Roger Falcone is the 2018 President of the American Physical Society. He has been a physics professor at the University of California, Berkeley since 1983. He chaired the department from 1995-2000, and is an affiliated faculty member of Berkeley's Energy and Resources Group. He has been the director of the Advanced Light Source x-ray synchrotron facility at Lawrence Berkeley National Lab since 2006.
Falcone received his A.B. in Physics (1974) from Princeton, and Ph.D. in Electrical Engineering (1979) from Stanford, and was a Marvin Chodorow Fellow in Applied Physics (1980-83) at Stanford.
He serves on the Science and Technology Committee for the Board of Governors of Los Alamos and Lawrence Livermore Labs; chairs the Advisory Board for Paul Scherrer Institut in Switzerland; is director of the UC Institute for Materials Dynamics at Extreme Conditions; was Co-Chair of the NSF-DMR Committee for the report: NSF Materials 2022; and is past member of the APS Panel on Public Affairs.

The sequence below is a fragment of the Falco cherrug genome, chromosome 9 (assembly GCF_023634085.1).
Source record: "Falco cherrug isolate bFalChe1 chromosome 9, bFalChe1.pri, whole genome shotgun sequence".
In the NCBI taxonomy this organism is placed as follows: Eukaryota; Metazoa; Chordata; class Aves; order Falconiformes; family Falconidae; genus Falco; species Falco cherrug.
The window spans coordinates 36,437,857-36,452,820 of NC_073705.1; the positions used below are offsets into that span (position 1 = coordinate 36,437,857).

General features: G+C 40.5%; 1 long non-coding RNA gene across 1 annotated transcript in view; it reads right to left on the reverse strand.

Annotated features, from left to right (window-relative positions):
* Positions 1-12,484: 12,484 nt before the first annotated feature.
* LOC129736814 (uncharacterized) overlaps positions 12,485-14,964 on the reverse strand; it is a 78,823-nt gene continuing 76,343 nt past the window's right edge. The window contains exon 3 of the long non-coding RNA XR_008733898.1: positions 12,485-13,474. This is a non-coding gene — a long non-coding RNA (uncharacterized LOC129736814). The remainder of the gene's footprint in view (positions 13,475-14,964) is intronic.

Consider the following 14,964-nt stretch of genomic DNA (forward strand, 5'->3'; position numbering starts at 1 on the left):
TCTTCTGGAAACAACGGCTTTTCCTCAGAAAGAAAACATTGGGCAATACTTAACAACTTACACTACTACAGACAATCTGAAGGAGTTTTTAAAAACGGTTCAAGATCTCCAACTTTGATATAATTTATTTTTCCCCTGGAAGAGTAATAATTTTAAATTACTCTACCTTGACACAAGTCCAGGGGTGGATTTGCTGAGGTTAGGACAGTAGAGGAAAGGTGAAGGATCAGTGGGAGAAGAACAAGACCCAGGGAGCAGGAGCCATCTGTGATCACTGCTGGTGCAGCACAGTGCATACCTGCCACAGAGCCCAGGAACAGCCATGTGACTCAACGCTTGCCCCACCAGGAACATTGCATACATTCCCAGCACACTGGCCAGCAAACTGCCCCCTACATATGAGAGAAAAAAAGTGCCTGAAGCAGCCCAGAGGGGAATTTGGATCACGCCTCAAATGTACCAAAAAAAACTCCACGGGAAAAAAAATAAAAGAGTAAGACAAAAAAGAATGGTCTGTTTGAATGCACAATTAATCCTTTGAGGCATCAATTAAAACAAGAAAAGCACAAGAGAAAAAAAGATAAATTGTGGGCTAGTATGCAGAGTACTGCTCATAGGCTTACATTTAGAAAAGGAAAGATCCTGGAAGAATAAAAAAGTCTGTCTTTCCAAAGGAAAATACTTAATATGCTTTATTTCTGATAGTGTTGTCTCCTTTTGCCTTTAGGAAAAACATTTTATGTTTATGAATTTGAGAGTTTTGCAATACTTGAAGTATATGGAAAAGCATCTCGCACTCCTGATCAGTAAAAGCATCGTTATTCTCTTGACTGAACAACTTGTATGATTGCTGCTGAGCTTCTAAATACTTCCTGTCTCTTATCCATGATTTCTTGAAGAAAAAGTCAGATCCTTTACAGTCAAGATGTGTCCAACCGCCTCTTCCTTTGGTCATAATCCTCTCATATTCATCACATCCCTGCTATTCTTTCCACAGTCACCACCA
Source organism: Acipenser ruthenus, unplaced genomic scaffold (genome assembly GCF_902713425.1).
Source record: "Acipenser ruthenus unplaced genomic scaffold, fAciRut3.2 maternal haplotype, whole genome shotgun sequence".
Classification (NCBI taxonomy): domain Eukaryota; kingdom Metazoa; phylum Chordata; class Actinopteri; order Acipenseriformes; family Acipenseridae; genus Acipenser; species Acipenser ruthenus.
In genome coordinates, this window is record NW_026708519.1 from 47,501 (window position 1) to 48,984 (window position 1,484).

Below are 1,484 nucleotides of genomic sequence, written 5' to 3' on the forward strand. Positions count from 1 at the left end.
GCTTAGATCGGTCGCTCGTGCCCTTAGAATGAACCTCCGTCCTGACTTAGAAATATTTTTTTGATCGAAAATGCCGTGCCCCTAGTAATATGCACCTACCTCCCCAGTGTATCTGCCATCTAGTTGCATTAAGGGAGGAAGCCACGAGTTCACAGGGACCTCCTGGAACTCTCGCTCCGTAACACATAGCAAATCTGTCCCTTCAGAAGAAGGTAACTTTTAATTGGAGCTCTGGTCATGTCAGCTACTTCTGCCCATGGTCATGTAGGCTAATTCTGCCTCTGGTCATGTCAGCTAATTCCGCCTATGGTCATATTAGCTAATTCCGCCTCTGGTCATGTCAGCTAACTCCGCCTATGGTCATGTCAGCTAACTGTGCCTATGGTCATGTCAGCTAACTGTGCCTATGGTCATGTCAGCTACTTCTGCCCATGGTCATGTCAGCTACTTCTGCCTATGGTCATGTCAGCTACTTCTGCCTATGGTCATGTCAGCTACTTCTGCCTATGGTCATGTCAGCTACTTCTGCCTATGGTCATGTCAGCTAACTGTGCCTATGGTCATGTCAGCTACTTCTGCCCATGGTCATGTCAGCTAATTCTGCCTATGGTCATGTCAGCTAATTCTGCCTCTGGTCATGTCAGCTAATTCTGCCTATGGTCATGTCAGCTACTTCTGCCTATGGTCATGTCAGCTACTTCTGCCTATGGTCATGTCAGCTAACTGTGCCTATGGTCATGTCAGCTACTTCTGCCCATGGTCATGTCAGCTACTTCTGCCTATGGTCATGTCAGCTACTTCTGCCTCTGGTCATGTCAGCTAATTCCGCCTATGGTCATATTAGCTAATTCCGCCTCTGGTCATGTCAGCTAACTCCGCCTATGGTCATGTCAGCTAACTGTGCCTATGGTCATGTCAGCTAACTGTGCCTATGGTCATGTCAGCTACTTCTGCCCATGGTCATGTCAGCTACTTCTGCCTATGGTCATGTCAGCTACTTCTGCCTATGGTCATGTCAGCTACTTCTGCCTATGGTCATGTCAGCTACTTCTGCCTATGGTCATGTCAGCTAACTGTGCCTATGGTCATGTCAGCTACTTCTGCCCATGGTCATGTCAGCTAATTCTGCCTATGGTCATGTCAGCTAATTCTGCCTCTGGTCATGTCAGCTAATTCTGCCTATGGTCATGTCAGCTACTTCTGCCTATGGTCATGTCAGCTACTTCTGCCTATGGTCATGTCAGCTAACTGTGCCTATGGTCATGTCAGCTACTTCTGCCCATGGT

Falcone is a Fellow of APS, OSA, and AAAS. He shared the APS Szilard Lectureship (2005) with the APS Study Group for National Missile Defense; shared the Halbach Prize for Instrumentation at the ALS, LBNL (2000) with R.W. Schoenlein; was a Distinguished Traveling Lecturer of the APS Laser Science Topical Group (1992-93); and received a Young Investigator Award from the NSF (1984).
Falcone's research primarily involves the interaction of intense light and x-rays with matter, and he has co-authored over 150 publications. He has developed technologies and techniques to study matter at extreme conditions using ultrashort-pulse lasers and fast detectors.